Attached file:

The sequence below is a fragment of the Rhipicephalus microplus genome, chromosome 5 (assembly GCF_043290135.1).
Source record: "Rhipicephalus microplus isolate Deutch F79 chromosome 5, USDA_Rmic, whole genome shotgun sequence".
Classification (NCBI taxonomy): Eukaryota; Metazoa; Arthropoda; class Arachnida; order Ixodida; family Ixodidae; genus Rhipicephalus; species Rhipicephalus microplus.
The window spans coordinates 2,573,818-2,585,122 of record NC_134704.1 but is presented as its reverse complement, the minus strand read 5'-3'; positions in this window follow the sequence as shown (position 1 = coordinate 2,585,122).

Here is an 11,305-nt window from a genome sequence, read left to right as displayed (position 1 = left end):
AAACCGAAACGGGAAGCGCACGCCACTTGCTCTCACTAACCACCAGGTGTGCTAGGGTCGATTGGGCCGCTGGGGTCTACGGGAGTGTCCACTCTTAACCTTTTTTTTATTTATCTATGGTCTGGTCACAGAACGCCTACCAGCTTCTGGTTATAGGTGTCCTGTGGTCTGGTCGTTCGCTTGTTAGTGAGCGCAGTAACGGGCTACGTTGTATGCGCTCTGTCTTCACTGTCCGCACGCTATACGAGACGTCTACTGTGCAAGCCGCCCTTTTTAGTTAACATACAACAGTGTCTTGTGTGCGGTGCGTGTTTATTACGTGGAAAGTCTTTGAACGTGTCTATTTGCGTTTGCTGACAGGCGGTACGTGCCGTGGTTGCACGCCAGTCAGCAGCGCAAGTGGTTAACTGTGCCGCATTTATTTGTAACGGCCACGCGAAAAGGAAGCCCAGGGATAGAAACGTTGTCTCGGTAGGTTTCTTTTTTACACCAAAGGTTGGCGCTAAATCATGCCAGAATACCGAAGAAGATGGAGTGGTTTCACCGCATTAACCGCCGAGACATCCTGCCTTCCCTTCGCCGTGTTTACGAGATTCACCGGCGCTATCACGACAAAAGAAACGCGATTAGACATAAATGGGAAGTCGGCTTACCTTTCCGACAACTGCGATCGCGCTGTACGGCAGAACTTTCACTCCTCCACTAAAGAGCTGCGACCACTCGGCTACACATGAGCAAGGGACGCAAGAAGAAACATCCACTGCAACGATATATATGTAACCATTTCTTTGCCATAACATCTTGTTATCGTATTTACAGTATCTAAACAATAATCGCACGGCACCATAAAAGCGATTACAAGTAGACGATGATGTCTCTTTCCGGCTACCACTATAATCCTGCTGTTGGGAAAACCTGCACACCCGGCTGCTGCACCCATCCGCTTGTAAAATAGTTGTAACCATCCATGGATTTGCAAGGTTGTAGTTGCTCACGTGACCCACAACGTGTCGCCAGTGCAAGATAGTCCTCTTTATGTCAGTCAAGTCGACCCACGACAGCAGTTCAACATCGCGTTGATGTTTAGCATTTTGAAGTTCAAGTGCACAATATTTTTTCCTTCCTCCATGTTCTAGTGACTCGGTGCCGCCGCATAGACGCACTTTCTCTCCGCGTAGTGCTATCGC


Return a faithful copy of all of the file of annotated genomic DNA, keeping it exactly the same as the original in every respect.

The sequence below is a fragment of the Rhipicephalus microplus genome, chromosome 5 (assembly GCF_043290135.1).
Source record: "Rhipicephalus microplus isolate Deutch F79 chromosome 5, USDA_Rmic, whole genome shotgun sequence".
Classification (NCBI taxonomy): Eukaryota; Metazoa; Arthropoda; class Arachnida; order Ixodida; family Ixodidae; genus Rhipicephalus; species Rhipicephalus microplus.
The window spans coordinates 2,573,818-2,585,122 of record NC_134704.1 but is presented as its reverse complement, the minus strand read 5'-3'; positions in this window follow the sequence as shown (position 1 = coordinate 2,585,122).

Here is an 11,305-nt window from a genome sequence, read left to right as displayed (position 1 = left end):
AAACCGAAACGGGAAGCGCACGCCACTTGCTCTCACTAACCACCAGGTGTGCTAGGGTCGATTGGGCCGCTGGGGTCTACGGGAGTGTCCACTCTTAACCTTTTTTTTATTTATCTATGGTCTGGTCACAGAACGCCTACCAGCTTCTGGTTATAGGTGTCCTGTGGTCTGGTCGTTCGCTTGTTAGTGAGCGCAGTAACGGGCTACGTTGTATGCGCTCTGTCTTCACTGTCCGCACGCTATACGAGACGTCTACTGTGCAAGCCGCCCTTTTTAGTTAACATACAACAGTGTCTTGTGTGCGGTGCGTGTTTATTACGTGGAAAGTCTTTGAACGTGTCTATTTGCGTTTGCTGACAGGCGGTACGTGCCGTGGTTGCACGCCAGTCAGCAGCGCAAGTGGTTAACTGTGCCGCATTTATTTGTAACGGCCACGCGAAAAGGAAGCCCAGGGATAGAAACGTTGTCTCGGTAGGTTTCTTTTTTACACCAAAGGTTGGCGCTAAATCATGCCAGAATACCGAAGAAGATGGAGTGGTTTCACCGCATTAACCGCCGAGACATCCTGCCTTCCCTTCGCCGTGTTTACGAGATTCACCGGCGCTATCACGACAAAAGAAACGCGATTAGACATAAATGGGAAGTCGGCTTACCTTTCCGACAACTGCGATCGCGCTGTACGGCAGAACTTTCACTCCTCCACTAAAGAGCTGCGACCACTCGGCTACACATGAGCAAGGGACGCAAGAAGAAACATCCACTGCAACGATATATATGTAACCATTTCTTTGCCATAACATCTTGTTATCGTATTTACAGTATCTAAACAATAATCGCACGGCACCATAAAAGCGATTACAAGTAGACGATGATGTCTCTTTCCGGCTACCACTATAATCCTGCTGTTGGGAAAACCTGCACACCCGGCTGCTGCACCCATCCGCTTGTAAAATAGTTGTAACCATCCATGGATTTGCAAGGTTGTAGTTGCTCACGTGACCCACAACGTGTCGCCAGTGCAAGATAGTCCTCTTTATGTCAGTCAAGTCGACCCACGACAGCAGTTCAACATCGCGTTGATGTTTAGCATTTTGAAGTTCAAGTGCACAATATTTTTTCCTTCCTCCATGTTCTAGTGACTCGGTGCCGCCGCATAGACGCACTTTCTCTCCGCGTAGTGCTATCGC